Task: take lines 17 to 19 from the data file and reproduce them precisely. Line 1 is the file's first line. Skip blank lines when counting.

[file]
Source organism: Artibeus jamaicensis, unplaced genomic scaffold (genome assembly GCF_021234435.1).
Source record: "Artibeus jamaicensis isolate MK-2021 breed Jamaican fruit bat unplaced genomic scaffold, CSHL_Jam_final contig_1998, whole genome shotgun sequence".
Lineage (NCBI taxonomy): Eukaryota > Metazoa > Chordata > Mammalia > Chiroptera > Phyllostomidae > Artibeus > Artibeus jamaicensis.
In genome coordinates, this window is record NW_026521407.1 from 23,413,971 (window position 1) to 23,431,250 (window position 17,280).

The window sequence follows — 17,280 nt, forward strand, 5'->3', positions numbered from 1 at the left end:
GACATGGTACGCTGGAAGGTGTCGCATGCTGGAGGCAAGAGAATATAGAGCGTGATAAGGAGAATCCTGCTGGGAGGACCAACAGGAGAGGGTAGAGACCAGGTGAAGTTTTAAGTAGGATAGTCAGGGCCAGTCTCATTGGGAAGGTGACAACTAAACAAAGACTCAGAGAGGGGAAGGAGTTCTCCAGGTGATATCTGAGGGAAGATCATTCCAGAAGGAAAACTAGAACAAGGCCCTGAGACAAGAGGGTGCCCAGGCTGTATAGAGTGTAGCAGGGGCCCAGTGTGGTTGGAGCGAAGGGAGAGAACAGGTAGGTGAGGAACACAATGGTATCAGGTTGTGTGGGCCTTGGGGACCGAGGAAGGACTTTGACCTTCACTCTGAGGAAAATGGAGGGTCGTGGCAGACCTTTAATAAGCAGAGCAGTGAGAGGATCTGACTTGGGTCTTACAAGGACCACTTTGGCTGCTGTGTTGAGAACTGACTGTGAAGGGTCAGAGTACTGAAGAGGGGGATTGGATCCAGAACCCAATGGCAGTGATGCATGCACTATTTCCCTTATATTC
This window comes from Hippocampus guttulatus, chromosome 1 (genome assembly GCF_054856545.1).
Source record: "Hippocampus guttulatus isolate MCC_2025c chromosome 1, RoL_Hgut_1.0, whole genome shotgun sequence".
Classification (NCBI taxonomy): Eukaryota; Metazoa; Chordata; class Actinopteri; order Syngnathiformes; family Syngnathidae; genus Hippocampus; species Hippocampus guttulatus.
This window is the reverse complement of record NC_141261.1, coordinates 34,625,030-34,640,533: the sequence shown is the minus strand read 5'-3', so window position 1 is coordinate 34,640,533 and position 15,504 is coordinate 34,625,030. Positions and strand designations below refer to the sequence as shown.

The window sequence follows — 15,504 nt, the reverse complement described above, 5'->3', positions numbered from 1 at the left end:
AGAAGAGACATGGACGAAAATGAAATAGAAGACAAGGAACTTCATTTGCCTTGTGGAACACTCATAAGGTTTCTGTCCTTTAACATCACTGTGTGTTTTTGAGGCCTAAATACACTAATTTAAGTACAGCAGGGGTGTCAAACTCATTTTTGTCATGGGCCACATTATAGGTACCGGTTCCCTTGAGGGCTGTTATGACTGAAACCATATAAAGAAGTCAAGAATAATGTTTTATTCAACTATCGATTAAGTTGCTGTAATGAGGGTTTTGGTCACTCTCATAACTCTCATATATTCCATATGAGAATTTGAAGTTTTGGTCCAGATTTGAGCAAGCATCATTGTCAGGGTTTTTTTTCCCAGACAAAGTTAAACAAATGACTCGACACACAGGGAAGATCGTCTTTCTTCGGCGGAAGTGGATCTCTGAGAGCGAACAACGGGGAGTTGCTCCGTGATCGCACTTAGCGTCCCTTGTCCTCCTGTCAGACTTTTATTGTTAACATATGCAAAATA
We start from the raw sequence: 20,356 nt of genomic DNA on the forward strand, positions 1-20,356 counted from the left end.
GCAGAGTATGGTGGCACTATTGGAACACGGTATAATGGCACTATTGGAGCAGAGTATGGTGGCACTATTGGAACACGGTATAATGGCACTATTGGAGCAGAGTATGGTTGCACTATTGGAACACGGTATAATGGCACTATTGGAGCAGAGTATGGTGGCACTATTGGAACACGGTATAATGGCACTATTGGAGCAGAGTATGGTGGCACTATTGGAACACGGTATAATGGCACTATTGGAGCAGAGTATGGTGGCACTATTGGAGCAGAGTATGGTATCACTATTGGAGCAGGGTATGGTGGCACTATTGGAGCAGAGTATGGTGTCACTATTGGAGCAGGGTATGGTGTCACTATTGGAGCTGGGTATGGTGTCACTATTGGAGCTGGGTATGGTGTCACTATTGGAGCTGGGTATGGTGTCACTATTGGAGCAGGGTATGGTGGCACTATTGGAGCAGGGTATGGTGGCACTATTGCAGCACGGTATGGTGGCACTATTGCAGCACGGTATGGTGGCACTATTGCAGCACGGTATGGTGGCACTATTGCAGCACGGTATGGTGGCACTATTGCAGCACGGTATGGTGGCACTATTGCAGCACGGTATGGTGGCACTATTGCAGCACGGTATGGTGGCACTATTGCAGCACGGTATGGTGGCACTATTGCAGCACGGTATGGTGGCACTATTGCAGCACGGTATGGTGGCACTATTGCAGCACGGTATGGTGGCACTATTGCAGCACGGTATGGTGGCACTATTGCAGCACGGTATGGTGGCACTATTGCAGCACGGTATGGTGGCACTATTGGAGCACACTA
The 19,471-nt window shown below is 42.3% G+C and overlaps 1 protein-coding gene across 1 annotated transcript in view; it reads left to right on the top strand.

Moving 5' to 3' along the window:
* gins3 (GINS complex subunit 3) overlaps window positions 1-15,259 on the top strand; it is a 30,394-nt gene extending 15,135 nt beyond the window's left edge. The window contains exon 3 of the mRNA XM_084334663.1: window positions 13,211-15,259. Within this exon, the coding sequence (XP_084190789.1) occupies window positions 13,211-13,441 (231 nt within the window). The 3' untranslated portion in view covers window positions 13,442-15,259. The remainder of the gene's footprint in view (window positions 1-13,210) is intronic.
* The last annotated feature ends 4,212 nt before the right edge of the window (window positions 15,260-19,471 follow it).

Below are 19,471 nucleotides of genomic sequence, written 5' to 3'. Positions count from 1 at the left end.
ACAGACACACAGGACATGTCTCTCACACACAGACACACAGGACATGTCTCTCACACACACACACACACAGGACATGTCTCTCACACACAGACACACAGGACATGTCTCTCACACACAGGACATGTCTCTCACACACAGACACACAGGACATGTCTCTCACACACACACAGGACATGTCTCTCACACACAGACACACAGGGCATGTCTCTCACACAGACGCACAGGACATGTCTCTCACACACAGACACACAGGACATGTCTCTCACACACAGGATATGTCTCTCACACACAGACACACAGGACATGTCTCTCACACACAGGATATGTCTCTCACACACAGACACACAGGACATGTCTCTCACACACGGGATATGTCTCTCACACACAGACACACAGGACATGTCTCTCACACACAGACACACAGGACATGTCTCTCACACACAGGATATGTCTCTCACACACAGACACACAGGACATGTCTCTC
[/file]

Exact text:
* gins3 (GINS complex subunit 3) overlaps window positions 1-15,259 on the top strand; it is a 30,394-nt gene extending 15,135 nt beyond the window's left edge. The window contains exon 3 of the mRNA XM_084334663.1: window positions 13,211-15,259. Within this exon, the coding sequence (XP_084190789.1) occupies window positions 13,211-13,441 (231 nt within the window). The 3' untranslated portion in view covers window positions 13,442-15,259. The remainder of the gene's footprint in view (window positions 1-13,210) is intronic.
* The last annotated feature ends 4,212 nt before the right edge of the window (window positions 15,260-19,471 follow it).

Below are 19,471 nucleotides of genomic sequence, written 5' to 3'. Positions count from 1 at the left end.